School of Computer Science
and Informatics
Cardiff University
Artiﬁcial Intelligence
IV.Uncertain Knowledge and Reasoning
3.Bayesian Networks
F.C.Langbein
1.4
Overview
Bayesian networks
Syntax
Global Semantics
Local semantics
Markov blanket
Constructing Bayesian networks
F.C.Langbein,Artiﬁcial Intelligence – IV.Uncertain Knowledge and Reasoning;3.Bayesian Networks 1
Bayesian Networks
A simple,graphical notation for conditional independence
assertions
Compact speciﬁcation of full joint distributions
Syntax
a set of nodes,one per variable X
l
a directed,acyclic graph (link ≈ “directly inﬂuences”)
a conditional probability distribution (CPD) for each node
given its parents
P(X
l
Parents(X
l
))
Simplest case:CPD is a conditional probability table (CPT)
Giving distribution over X
l
for each combination of parent
values
F.C.Langbein,Artiﬁcial Intelligence – IV.Uncertain Knowledge and Reasoning;3.Bayesian Networks 2
Dentistry Example
Topology of network encodes conditional independence
assertions
Weather is independent of the other variables
Toothache and Catch are conditionally independent
given Cavity
F.C.Langbein,Artiﬁcial Intelligence – IV.Uncertain Knowledge and Reasoning;3.Bayesian Networks 3
Burglar AlarmExample
I’m at work.Is there is a burglary at home?
Neighbour John calls to say my alarm is ringing.
Neighbour Mary does not call.
Sometimes alarm is set off by minor earthquakes.
Boolean variables:
Burglary,
Earthquake,
Alarm,
JohnCalls,
MaryCalls
Construct network to reﬂect
causal knowledge
A burglar may set the alarm off
An earthquake may set the alarm off
The alarm may cause Mary to call
The alarm may cause John to call
F.C.Langbein,Artiﬁcial Intelligence – IV.Uncertain Knowledge and Reasoning;3.Bayesian Networks 4
Burglar AlarmExample
Less space:Max.k parents ⇒O(nd
k
) numbers vs.O(d
n
)
Faster to answer queries
Simpler to ﬁnd CPTs
F.C.Langbein,Artiﬁcial Intelligence – IV.Uncertain Knowledge and Reasoning;3.Bayesian Networks 5
Global Semantics
Global semantics deﬁnes the full joint distribution as the
product of the local conditional distributions
P(X
1
,...,X
n
) =
n
l=1
P(X
l
Parents(X
l
))
Combines chain rule and independence
Examples
P(j ∧m∧a ∧¬b ∧¬e) =
P(¬b)P(¬e)P(a¬b ∧¬e)P(ja)P(ma)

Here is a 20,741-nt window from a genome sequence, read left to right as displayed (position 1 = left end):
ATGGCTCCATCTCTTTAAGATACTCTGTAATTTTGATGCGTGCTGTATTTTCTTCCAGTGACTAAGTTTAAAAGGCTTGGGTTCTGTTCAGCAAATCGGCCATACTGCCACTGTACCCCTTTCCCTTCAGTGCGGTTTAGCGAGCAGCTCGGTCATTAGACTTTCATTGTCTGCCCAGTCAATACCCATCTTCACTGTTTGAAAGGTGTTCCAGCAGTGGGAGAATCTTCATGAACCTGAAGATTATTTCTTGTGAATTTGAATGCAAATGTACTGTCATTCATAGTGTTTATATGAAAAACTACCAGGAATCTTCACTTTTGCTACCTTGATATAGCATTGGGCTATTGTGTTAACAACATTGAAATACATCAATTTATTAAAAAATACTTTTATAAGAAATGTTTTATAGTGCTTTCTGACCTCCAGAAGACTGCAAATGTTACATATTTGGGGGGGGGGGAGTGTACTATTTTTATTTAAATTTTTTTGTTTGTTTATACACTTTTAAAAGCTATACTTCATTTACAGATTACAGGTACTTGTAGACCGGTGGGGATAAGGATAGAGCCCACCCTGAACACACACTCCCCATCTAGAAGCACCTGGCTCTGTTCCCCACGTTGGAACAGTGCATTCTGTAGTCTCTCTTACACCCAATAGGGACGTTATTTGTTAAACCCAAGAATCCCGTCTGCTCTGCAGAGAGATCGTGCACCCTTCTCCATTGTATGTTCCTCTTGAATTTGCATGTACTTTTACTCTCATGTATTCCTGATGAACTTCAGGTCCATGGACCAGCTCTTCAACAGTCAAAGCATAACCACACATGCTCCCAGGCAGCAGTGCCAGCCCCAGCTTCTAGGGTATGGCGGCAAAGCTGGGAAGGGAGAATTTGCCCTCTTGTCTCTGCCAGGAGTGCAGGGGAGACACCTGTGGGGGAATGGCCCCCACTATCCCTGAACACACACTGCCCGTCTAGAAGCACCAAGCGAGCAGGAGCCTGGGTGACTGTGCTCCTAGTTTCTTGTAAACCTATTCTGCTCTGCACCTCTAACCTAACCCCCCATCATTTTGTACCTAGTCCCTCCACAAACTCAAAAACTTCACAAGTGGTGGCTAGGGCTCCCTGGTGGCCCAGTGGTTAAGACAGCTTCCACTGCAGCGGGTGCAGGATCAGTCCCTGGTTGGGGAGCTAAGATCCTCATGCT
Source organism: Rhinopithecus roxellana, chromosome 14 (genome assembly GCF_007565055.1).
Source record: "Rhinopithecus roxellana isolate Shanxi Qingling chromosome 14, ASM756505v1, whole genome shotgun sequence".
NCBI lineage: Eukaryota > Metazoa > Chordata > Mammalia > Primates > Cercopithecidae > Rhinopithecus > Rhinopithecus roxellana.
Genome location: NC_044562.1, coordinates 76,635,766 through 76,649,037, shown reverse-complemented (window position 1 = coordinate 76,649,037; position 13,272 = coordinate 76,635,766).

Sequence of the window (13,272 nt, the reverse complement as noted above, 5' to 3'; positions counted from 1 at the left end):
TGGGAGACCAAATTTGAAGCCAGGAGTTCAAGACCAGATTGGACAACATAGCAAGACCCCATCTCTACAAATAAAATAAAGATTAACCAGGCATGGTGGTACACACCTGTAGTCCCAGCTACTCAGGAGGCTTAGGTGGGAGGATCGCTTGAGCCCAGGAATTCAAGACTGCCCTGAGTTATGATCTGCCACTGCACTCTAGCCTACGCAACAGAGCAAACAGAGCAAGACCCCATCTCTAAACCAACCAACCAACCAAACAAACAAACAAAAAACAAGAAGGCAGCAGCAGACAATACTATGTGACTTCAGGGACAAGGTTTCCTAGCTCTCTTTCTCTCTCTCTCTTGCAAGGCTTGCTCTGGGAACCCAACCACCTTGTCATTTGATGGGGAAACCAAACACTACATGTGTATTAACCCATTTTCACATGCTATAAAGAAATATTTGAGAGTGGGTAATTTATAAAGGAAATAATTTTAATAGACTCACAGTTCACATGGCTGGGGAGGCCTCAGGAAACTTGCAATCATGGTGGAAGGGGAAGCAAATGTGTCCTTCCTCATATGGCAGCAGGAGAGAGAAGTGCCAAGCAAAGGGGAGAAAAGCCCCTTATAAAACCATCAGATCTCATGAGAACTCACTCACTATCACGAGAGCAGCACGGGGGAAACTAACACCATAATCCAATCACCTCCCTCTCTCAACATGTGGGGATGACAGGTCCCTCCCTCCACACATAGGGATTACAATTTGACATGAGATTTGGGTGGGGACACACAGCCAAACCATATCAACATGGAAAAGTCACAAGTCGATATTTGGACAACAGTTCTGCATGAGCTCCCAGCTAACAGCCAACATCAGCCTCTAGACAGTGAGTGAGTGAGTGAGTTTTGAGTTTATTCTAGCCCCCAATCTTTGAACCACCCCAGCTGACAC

P(JB,E) = α
a
m
P(J,B,E,a,m)
= α
a
m
P(Ja)P(B)P(E)P(aB,E)P(mA)
P(BJ) = α
e
a
m
P(B,J,e,a,m)
= α
e
a
m
P(B)P(Ja)P(e)P(aB,e)P(ma)
F.C.Langbein,Artiﬁcial Intelligence – IV.Uncertain Knowledge and Reasoning;3.Bayesian Networks 6
Local Semantics
Local semantics:each node is conditionally independent
of its nondescendants given its parents
Theorem:
local semantics ⇔global semantics
(Proof:apply chain rule with ordering of parents before children)
F.C.Langbein,Artiﬁcial Intelligence – IV.Uncertain Knowledge and Reasoning;3.Bayesian Networks 7
Markov Blanket
Each node is conditionally independent of all others given
its
Markov blanket
Markov blanket = parents + children + children’s parents
F.C.Langbein,Artiﬁcial Intelligence – IV.Uncertain Knowledge and Reasoning;3.Bayesian Networks 8
Constructing Bayesian Networks
Need a method such that a series of locally testable
assertions of conditional independence guarantees the
required global semantics
CHOOSE ordering of variables X
1
,...,X
n
For l ←1 to n
ADD X
l
to the network
SELECT parents from X
1
,...,X
l−1
such that
P(X
l
Parents(X
l
)) = P(X
l
X
1
,...,X
l−1
)
This choice of parents guarantees global semantics
P(X
1
,...,X
n
) =
n
l=1
P(X
l
X
1
,...,X
l−1
) (chain rule)
=
n
l=1
P(X
l
Parents(X
l
)) (by construction)
F.C.Langbein,Artiﬁcial Intelligence – IV.Uncertain Knowledge and Reasoning;3.Bayesian Networks 9
Burglar AlarmExample
Suppose we choose the ordering M,J,A,B,E
P(JM) = P(J)?
F.C.Langbein,Artiﬁcial Intelligence – IV.Uncertain Knowledge and Reasoning;3.Bayesian Networks 10
Burglar AlarmExample
Suppose we choose the ordering M,J,A,B,E
P(JM) = P(J)?
No
P(AJ,M) = P(AJ)?P(AJ,M) = P(A)?
F.C.Langbein,Artiﬁcial Intelligence – IV.Uncertain Knowledge and Reasoning;3.Bayesian Networks 11
Burglar AlarmExample
Suppose we choose the ordering M,J,A,B,E
P(JM) = P(J)?No
P(AJ,M) = P(AJ)?P(AJ,M) = P(A)?
No
P(BA,J,M) = P(BA)?
P(BA,J,M) = P(B)?
F.C.Langbein,Artiﬁcial Intelligence – IV.Uncertain Knowledge and Reasoning;3.Bayesian Networks 12
Burglar AlarmExample
Suppose we choose the ordering M,J,A,B,E
P(JM) = P(J)?No
P(AJ,M) = P(AJ)?P(AJ,M) = P(A)?No
P(BA,J,M) = P(BA)?
Yes
P(BA,J,M) = P(B)?
No
P(EB,A,J,M) = P(EA)?
P(EB,A,J,M) = P(EA,B)?
F.C.Langbein,Artiﬁcial Intelligence – IV.Uncertain Knowledge and Reasoning;3.Bayesian Networks 13
Burglar AlarmExample
Suppose we choose the ordering M,J,A,B,E
P(JM) = P(J)?No
P(AJ,M) = P(AJ)?P(AJ,M) = P(A)?No
P(BA,J,M) = P(BA)?Yes
P(BA,J,M) = P(B)?No
P(EB,A,J,M) = P(EA)?
No
P(EB,A,J,M) = P(EA,B)?
Yes
F.C.Langbein,Artiﬁcial Intelligence – IV.Uncertain Knowledge and Reasoning;3.Bayesian Networks 14
Burglar AlarmExample
For noncausal (∼diagnostic) directions
Deciding conditional independence is hard
(causal models and conditional independence seem hardwired for
humans)
Assessing conditional probabilities is hard
Network is less compact:1 +2 +4 +2 +4 = 13 numbers
instead of 1 +1 +4 +2 +2 = 10 numbers needed
F.C.Langbein,Artiﬁcial Intelligence – IV.Uncertain Knowledge and Reasoning;3.Bayesian Networks 15
Car Diagnosis Example
Initial evidence:car does not start
Testable variables(green);“broken,so ﬁx it” variables (orange)
Hidden variables (grey) ensure sparse structure,reduce parameters
F.C.Langbein,Artiﬁcial Intelligence – IV.Uncertain Knowledge and Reasoning;3.Bayesian Networks 16
Car Insurance Example
Note,arcs do not deny independence
However,absence of arc asserts independence
F.C.Langbein,Artiﬁcial Intelligence – IV.Uncertain Knowledge and Reasoning;3.Bayesian Networks 17
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